Available: March 19, 2004




Nemesis of the Roman Empire © Haemimont Games / Enlight
Preview by: Erin Ellis


If anybody ever pissed off the Romans more than the Goths or the Celts, it would have been the Carthaginians. So much so that the Punic Wars ended with Rome sacking Carthage, killing everyone in sight and then salting the earth so that crops would never again grow there. Haemimont Games's newest title Nemesis of the Roman Empire covers this rather sanguinary period in history.



Alternately known as Celtic Kings: The Punic Wars, Nemesis is a follow-up to Haemimont's Celtic Kings: Rage of War; a game that covered the struggle between the Romans and the Gauls in the time of Caesar.

If you’ve played Rage of War, you'll be comfortable playing the Roman faction again this time around. Aside from a few new upgrades for units like Priests, and an option to spend money to upgrade troops near your town center, not much has been changed for Nemesis. The real draw is the Carthaginian faction.

Elephants and Numidian camel riders are just a couple of the diverse and colorful units available to Carthage. The former are, as one would imagine, formidable tank units that are not equaled for sheer power and vitality by any other unit in the game. Of course, Carthage’s key historical hero is Hannibal Barca; the man who crossed the Alps and ravaged the heartland of the Roman Empire.



The press demo included an adventure featuring Hannibal's advance on Rome as well as a Roman adventure requiring the defense of the city of Messina. Also included was a single player, random map, but it only allowed play as the Romans, so I was unable to get a peek at the Carthaginian base and tech tree.

Hannibal’s adventure, however, did provide a wide and enticing variety of units. Berber Assassins, Libyan Footmen and Nobles, each with their own special abilities, were included in the pre-set army. It was enough of a peek to whet the appetite of any historical strategy gamer. I would have to say that, if you enjoyed Rage of War, the Carthaginians are shaping up to be the franchise’s most entertaining playable faction thus far.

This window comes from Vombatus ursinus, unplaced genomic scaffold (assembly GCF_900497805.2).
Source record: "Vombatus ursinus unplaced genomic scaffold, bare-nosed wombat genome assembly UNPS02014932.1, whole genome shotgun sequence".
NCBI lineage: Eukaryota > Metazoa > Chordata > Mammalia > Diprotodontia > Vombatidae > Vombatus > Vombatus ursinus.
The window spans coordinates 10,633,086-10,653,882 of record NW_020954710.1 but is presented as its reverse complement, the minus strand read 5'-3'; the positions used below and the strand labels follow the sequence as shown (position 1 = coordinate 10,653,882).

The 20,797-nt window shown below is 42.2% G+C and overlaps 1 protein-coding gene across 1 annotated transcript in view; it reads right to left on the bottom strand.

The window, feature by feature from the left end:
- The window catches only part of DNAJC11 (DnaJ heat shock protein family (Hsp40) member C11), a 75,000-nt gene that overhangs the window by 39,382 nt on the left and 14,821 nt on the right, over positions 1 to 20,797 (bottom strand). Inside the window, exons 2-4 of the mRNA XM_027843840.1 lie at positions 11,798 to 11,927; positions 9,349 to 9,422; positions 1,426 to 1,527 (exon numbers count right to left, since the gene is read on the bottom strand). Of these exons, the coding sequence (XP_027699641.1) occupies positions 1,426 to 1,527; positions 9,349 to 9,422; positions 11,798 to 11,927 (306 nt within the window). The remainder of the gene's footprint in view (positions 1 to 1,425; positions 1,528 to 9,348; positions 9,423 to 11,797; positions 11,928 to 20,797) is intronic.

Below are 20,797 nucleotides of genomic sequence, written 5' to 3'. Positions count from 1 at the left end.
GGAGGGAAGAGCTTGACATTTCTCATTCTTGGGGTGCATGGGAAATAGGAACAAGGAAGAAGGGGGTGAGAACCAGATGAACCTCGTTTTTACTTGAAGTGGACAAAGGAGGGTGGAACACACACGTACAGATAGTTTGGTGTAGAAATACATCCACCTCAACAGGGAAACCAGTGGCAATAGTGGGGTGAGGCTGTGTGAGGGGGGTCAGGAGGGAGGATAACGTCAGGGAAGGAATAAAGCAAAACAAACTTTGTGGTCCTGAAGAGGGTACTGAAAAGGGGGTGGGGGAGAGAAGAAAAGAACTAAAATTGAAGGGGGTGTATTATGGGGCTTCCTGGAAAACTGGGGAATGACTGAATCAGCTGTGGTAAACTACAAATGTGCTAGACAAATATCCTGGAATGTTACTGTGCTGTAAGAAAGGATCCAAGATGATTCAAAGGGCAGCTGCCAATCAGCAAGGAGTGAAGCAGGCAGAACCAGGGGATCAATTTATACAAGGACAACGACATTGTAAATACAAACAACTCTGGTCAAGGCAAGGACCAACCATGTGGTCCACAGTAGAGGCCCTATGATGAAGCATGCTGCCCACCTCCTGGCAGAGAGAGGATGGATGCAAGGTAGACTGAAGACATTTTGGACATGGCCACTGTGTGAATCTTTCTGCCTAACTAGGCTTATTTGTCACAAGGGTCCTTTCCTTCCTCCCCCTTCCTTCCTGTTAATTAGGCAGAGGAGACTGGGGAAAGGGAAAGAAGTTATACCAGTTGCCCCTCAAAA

On his march towards Rome, Hannibal’s army encounters a fortified Roman camp containing a significant army. A large river, with only two possible fords, separates the armies. Each crossing is held by a small group Roman troops. Hannibal possesses a very large and assorted army himself, but the strategic decision required is: does one plunge over one river crossing with ones entire army? Or does one split ones army and try to take both crossings?



In either case, the Roman camp will send wave after wave of reinforcements to whichever ford is being attacked. If one concentrates ones forces on a single crossing, the Romans will eventually wear down ones army. However, if one takes both crossings, the Romans can only send so many reinforcements to either of the areas under attack. The result is that the Carthaginians are always in a position of having superior numbers at both locations, and in the end, they are left with more than enough units to overcome the main camp.

It was this sort of well-constructed mission that made Rage of War so appealing despite its below-standard graphics and simple tech-tree scheme.

Graphically, the series seems to be standing pat. Even the Roman towns look exactly the same as those in Rage of War. Maps still possess a rich and varied topography with plenty of beneficial items and locations scattered about for the use of all. In addition, it appears that the neutral hostile faction of the Teutons will be once again available as mercenaries to those who can overcome the hordes around their camps.

Missing from this demo were the Iberians, another new faction discussed at length, right here, in part two of a dev diary featured on Gamer’s Hell.



It would appear that the final build will include multiplayer, two single player adventures, a random map generator for single player scenarios and a map editor. In short, all of the goodies that strategy gamers have come to expect as standard will be present.

Conclusion:

Celtic Kings: Rage of War was a quirky, yet entertaining RTS title. Driven by meaty, historical content coupled with a mixture of Celtic and Latin mysticism, it possessed a charm and depth of gameplay that counter-balanced its lack of flash and glitz. Nemesis of the Roman Empire, published by Enlight Software, seems set to offer the same appeal with a new, titillating Carthaginian faction.


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